On an organic coffee farm more than 1 200m up in the mountains of Nicaragua, this 26-bed eco lodge is situated in a nature reserve. While local people run the coffee operation, the travel side is run by volunteers from North Carolina with the aim of helping the local owners earn an alternative income to coffee. Nearby are jungle treks, waterfalls and a butterfly farm. Ten percent of the lodge's income is invested in rural water projects and local schools.

Napo Wildlife Centre, Ecuador
You'll get a local's view of the Amazon rainforest at this pioneering eco lodge fully owned by the Anangua Quichua community. Local guides take you to explore jungle lakes and creeks by dug-out canoe, to see tropical birds and monkeys including monk saki, spider monkeys, and golden-mantled tamarins. You can also help the indigenous community harvest bananas and prepare chichi, a beer-like drink made from manioc.

Kahawa Shamba, Tanzania
A coffee cooperative in the beautiful foothills of Kilimanjaro that was set up with help from Britain's department for international development, development charity Twin, Cafédirect and Tribes Travel. You stay in basic huts made out of vines from the nearby forest and thatched with dried banana leaves, and there are guided walks and horse-riding trips along the nearby river valley.

Chiloé Island, Chile
Join a small-group community tour to the remote Chiloé Island just offshore from Chile's Lake District. Stay in family-run rural lodges where you'll go fishing with a Chilote, help prepare local Atacameño dishes and try your hand at spinning and weaving. See the salt pans and lakes of the Atacama desert, too, and hike among the lakes and glaciers of the dramatic Torres del Paine.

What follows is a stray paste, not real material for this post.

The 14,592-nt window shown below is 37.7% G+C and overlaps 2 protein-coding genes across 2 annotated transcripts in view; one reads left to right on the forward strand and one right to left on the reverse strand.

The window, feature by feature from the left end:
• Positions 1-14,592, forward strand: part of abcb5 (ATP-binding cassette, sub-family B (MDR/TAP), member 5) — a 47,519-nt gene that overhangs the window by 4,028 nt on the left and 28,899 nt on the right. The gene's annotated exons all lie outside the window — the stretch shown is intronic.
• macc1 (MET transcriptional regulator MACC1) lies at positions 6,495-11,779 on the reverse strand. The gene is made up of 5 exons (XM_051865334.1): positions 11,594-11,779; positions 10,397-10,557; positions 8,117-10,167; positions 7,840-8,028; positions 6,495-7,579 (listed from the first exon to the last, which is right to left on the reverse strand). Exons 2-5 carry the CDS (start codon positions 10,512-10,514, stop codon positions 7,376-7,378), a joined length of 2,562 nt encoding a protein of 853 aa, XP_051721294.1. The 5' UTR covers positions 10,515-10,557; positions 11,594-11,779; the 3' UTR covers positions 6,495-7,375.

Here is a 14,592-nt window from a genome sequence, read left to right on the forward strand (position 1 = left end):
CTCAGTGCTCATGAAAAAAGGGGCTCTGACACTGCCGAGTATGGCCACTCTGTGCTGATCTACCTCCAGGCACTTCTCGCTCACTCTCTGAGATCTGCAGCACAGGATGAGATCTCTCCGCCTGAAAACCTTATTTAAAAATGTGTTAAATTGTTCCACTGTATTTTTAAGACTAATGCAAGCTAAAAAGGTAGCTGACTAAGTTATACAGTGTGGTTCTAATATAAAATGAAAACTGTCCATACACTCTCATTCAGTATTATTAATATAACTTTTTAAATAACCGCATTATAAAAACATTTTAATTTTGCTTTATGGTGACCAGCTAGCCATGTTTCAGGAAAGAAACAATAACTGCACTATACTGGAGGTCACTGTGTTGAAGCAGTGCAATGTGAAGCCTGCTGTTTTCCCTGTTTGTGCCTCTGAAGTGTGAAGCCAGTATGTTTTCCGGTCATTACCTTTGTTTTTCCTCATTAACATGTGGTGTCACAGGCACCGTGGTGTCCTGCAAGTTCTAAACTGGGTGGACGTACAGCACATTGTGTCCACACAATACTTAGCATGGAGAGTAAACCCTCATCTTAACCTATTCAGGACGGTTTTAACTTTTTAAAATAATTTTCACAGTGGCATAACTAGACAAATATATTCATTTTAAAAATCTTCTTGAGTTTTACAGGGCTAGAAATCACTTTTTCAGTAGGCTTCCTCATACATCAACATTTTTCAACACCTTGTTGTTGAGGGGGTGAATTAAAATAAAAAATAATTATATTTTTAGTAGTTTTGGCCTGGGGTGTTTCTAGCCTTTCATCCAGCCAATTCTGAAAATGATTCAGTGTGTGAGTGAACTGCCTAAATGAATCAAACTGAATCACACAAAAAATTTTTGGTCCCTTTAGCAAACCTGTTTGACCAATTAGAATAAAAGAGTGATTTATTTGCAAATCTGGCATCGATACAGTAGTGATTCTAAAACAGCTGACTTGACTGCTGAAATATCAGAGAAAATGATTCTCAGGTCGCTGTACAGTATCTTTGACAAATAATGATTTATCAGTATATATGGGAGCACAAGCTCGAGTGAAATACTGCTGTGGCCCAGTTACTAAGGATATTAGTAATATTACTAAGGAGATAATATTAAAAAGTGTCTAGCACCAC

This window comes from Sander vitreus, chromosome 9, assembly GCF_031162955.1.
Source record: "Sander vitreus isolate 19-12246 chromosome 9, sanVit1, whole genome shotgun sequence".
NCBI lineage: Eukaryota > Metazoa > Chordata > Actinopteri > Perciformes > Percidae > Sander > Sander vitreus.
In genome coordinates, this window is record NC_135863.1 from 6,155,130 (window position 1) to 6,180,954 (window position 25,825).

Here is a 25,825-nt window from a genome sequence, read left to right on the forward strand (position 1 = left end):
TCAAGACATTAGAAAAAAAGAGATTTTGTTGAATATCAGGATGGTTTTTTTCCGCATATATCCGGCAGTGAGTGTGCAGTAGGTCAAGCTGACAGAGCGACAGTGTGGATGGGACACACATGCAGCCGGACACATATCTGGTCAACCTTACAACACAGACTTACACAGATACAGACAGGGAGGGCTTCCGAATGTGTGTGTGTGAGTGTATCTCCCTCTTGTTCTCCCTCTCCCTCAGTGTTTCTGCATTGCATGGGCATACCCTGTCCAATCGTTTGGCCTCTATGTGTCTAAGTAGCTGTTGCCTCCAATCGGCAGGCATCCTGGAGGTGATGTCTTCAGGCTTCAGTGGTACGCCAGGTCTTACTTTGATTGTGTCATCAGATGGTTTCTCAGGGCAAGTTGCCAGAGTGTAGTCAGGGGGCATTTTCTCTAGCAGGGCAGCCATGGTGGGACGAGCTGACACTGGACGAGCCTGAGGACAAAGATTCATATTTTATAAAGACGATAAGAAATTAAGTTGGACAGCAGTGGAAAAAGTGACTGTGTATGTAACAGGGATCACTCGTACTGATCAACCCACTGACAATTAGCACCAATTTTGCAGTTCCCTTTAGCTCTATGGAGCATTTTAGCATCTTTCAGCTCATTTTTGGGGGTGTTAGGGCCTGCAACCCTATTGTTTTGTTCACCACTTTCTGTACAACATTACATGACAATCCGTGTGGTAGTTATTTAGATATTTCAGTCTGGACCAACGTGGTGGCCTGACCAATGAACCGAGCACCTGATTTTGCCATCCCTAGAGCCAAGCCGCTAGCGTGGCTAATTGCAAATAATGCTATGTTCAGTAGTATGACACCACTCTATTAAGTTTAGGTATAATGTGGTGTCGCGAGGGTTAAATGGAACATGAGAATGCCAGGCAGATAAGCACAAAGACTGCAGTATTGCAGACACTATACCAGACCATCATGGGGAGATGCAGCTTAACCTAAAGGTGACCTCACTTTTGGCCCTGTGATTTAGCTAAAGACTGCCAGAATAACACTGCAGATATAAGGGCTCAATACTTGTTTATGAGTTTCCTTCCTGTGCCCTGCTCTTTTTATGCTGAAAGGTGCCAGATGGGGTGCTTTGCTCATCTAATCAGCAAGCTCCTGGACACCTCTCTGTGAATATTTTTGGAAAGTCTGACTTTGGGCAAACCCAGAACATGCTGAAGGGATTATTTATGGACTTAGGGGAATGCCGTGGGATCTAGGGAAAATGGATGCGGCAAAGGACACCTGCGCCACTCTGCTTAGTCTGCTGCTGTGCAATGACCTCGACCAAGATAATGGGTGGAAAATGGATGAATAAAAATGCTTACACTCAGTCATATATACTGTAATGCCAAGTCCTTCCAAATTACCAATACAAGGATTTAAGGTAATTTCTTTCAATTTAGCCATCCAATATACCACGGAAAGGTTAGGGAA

Aba-Huab campsite, Damaraland, Namibia
One of several community-run campsites in the Twyfelfontein Uibasen Conservancy in the country's north-west, from where you can go on locally guided tours of the spectacular Twyfelfontein ancient rock carvings. Desert elephants are also regular visitors to the region and you can learn about the life and culture of the bushmen.

Albergue Cerro Escondido, Costa Rica
Costa Rica is famous for its eco-­tourism, but this lodge deep in the forest on the Nicoya Peninsula has a strong social as well as environmental agenda. It is one of a network of community-based lodges that give all their profits to local villagers. Unlike the country's many eco-lodges aimed at the well heeled, this is cheap and cheerful -- just four teak cabinas with shared verandas -- but there's good food cooked in wood-fired ovens and there are lots of trips to the jungle.

Himalayan homestays, India
A traditional working farm 5 000m up in the breathtaking scenery of Ladakh. The homestay accommodation is as basic but authentic as they come -- a mattress on the floor and long drop for the loo. You're invited to eat meals in the kitchen with the family, who make curries from local ingredients, and the majestic Himalayas are on your doorstep. Ten per-cent of the income is given to the Snow Leopard Conservancy and the rest is distributed among the community.

© Guardian News and Media Ltd 2008